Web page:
Breaking the Cycle of Denial: Responses to 3 common excuses

Falling back on tried and true excuses may be the comfortable thing to do when faced with the hard truths that surveys sometimes expose, but that denial trap isn’t helping you reach any of your patient satisfaction goals. I’m sure many of us have either heard (or perhaps uttered!) phrases such as, “One disgruntled patient is bringing us down,” or “The survey must be flawed,” ” Only the negative people bother filling out the surveys,” “Our patients aren’t like others,” or even just a plain catch-all: “It’s not our fault!”

Facing the truth is hard, and yet, when the evidence is staring at you in black and white, why not humble yourself and seek help? Burying yourself in a litany of excuses isn’t doing you, your staff, or your patients any good.

See if you recognize yourself (or your organization) in any of these common denial scenarios, and plot ways to break that cycle.

Excuse #1: The survey instrument is flawed

This excuse is usually heard when survey results are inconsistent from one reporting period to the next. When scores look good, everyone is celebrating and patting each other on the back. When the next period’s scores are significantly lower, the fingerpointing and excusemaking starts.

One of the easiest scapegoats is the survey instrument itself. In times when scores take a dip, the excusemongers may point out that perhaps the questions on the survey are worded in a way that patients can misconstrue. Or perhaps the survey is asking questions that are irrelevant to the services provided in your department. Or maybe the survey just isn’t asking the right questions at all.

That’s a lot of responsibility to heap on a piece of paper. But while it might be tempting to blame the survey, it’s just as easy to use the survey to combat this excuse. Start with education and transparency. Patient satisfaction surveys need to be transparent to all employees. That means employees should hear all of the comments and see all of the scores that make up their quarterly report. Sharing only the positive comments may give the impression that everything is going well. On the flip side, sharing only the negative paints a grim view of the patients’ experiences. Sharing all of the information is the best bet.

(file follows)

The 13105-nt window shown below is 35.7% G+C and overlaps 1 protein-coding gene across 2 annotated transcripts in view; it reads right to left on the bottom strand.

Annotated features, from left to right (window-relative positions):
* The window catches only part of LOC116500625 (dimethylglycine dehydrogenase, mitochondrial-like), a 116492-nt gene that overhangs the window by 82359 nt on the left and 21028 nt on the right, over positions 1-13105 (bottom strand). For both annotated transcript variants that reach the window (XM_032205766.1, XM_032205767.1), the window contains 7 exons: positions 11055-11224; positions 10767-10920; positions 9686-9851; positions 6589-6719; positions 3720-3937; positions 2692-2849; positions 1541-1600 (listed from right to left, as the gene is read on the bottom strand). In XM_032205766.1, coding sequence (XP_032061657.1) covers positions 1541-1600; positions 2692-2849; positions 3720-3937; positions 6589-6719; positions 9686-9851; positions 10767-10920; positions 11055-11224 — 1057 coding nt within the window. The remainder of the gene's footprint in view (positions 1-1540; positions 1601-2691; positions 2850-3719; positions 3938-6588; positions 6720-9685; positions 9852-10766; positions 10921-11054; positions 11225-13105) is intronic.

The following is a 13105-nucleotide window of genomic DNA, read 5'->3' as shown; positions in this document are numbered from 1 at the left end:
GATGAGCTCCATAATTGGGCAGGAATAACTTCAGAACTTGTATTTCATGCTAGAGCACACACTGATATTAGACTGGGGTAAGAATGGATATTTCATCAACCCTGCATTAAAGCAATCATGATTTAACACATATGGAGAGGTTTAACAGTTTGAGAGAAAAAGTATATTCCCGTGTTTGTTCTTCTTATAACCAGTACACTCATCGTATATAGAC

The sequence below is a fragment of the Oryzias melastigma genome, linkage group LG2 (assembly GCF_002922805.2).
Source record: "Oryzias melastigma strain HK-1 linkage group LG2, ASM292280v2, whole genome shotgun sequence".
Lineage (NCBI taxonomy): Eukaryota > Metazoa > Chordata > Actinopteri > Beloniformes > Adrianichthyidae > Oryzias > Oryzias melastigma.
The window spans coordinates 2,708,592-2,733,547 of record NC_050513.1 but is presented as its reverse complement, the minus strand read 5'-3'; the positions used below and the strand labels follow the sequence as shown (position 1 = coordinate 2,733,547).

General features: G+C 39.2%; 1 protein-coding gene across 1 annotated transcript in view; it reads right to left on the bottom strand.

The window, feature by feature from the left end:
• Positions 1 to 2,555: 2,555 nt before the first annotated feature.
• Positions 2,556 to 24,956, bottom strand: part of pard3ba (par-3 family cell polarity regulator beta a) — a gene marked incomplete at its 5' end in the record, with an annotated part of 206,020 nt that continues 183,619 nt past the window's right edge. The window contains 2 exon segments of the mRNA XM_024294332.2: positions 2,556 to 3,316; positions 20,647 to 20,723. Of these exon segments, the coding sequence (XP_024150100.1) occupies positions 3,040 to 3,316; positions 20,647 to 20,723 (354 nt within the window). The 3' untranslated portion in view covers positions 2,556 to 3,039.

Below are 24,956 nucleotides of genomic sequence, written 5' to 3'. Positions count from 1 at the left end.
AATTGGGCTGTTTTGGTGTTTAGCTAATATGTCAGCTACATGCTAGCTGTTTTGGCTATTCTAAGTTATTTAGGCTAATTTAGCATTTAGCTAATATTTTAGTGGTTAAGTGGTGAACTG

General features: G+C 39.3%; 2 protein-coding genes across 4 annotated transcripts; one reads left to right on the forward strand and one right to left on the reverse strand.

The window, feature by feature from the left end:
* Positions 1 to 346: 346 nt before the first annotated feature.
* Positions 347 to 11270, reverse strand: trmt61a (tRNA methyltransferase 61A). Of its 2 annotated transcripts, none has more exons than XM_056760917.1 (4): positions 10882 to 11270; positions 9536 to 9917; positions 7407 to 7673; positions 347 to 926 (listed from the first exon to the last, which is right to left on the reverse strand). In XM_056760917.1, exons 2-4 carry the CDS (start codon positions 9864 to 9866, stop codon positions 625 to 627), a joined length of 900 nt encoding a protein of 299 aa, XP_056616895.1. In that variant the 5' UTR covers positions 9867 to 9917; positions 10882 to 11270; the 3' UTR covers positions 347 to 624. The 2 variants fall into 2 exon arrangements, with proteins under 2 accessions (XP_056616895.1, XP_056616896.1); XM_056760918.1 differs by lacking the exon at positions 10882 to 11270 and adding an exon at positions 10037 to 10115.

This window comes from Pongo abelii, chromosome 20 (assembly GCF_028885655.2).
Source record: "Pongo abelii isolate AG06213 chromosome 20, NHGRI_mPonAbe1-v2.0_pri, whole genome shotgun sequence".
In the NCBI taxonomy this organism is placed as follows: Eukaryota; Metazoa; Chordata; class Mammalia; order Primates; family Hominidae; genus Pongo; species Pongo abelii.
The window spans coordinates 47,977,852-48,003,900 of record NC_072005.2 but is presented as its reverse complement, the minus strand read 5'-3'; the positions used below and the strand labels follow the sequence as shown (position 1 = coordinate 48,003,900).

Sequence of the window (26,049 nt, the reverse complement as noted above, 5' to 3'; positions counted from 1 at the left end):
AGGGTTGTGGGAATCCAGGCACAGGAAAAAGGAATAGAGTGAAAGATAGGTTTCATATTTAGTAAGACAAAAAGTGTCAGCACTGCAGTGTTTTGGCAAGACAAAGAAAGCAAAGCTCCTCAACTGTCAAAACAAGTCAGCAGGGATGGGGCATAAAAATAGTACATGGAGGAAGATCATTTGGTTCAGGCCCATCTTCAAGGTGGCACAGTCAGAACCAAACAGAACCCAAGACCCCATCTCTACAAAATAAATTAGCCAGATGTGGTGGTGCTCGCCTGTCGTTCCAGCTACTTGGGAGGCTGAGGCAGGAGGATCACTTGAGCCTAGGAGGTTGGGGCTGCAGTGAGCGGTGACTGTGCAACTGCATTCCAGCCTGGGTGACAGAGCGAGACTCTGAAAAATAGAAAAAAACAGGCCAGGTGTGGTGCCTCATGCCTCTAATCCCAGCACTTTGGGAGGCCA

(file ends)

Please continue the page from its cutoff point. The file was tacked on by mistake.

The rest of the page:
Many benchmarked survey instruments have online tools that leaders can use to get updates between official reporting periods. Make use of these tools to keep your staff updated in “real time” on their performance in the eyes of their patients. By keeping tabs on scores and comments as they come in, you have the opportunity to make minor adjustments to service behaviors as you go along. This also helps your team recognize inconsistencies in how they are delivering service.

In the same way that you make the survey results transparent’ your service improvement plan must be transparent to all staff as well. Ideally, all staff members should have input into your service improvement plan, and all should be able to see how that plan is clearly based on survey results.

Frequent and open communication about your patient satisfaction goals and survey results should help everyone see that the survey itself is not to blame for low or inconsistent scores.

Excuse #2: The patients are messing up the surveys

When a young child gets caught talking in class, he’s always quick to point a finger to his neighbor and declare, “It’s his fault, not mine!”

Sometimes as healthcare professionals, when we’re caught with less than desirable survey scores, we want to point that finger at our patients and say, “It’s their fault, not ours!”

Larry Beck, CEO of Good Samaritan Hospital in Baltimore, MD, was the guest CEO speaker at the January 27 installment of my webinar series, “Raising the Bar on Service Excellence: Step by Step.” For the past 10 years, Beck has taken Good Samaritan on a continuing journey to become an employer of choice.

Along the way, he and his teammates have faced many challenges, including the accountability challenge. “Healthcare is full of big-hearted people,” Beck says. “We want to think the best of our peers, and it’s a challenge for us to hold each other accountable.”